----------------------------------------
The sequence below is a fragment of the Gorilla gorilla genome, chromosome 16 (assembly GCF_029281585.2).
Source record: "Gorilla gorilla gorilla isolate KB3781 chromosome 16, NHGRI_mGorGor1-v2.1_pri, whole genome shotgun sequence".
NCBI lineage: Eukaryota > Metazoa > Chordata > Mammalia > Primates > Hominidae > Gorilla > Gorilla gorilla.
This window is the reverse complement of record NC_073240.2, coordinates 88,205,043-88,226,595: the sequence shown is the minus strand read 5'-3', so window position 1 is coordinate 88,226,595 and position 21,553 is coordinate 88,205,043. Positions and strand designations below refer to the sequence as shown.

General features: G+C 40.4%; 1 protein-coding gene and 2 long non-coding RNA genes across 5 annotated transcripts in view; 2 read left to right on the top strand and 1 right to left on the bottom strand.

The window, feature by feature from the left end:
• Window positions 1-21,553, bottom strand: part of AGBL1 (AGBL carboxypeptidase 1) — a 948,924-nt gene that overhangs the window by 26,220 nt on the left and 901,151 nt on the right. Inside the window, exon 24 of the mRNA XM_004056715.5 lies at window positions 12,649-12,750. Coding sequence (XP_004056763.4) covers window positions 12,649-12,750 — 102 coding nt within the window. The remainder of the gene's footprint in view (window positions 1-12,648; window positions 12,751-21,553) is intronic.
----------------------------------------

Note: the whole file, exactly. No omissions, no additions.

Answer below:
The sequence below is a fragment of the Gorilla gorilla genome, chromosome 16 (assembly GCF_029281585.2).
Source record: "Gorilla gorilla gorilla isolate KB3781 chromosome 16, NHGRI_mGorGor1-v2.1_pri, whole genome shotgun sequence".
NCBI lineage: Eukaryota > Metazoa > Chordata > Mammalia > Primates > Hominidae > Gorilla > Gorilla gorilla.
This window is the reverse complement of record NC_073240.2, coordinates 88,205,043-88,226,595: the sequence shown is the minus strand read 5'-3', so window position 1 is coordinate 88,226,595 and position 21,553 is coordinate 88,205,043. Positions and strand designations below refer to the sequence as shown.

General features: G+C 40.4%; 1 protein-coding gene and 2 long non-coding RNA genes across 5 annotated transcripts in view; 2 read left to right on the top strand and 1 right to left on the bottom strand.

The window, feature by feature from the left end:
• Window positions 1-21,553, bottom strand: part of AGBL1 (AGBL carboxypeptidase 1) — a 948,924-nt gene that overhangs the window by 26,220 nt on the left and 901,151 nt on the right. Inside the window, exon 24 of the mRNA XM_004056715.5 lies at window positions 12,649-12,750. Coding sequence (XP_004056763.4) covers window positions 12,649-12,750 — 102 coding nt within the window. The remainder of the gene's footprint in view (window positions 1-12,648; window positions 12,751-21,553) is intronic.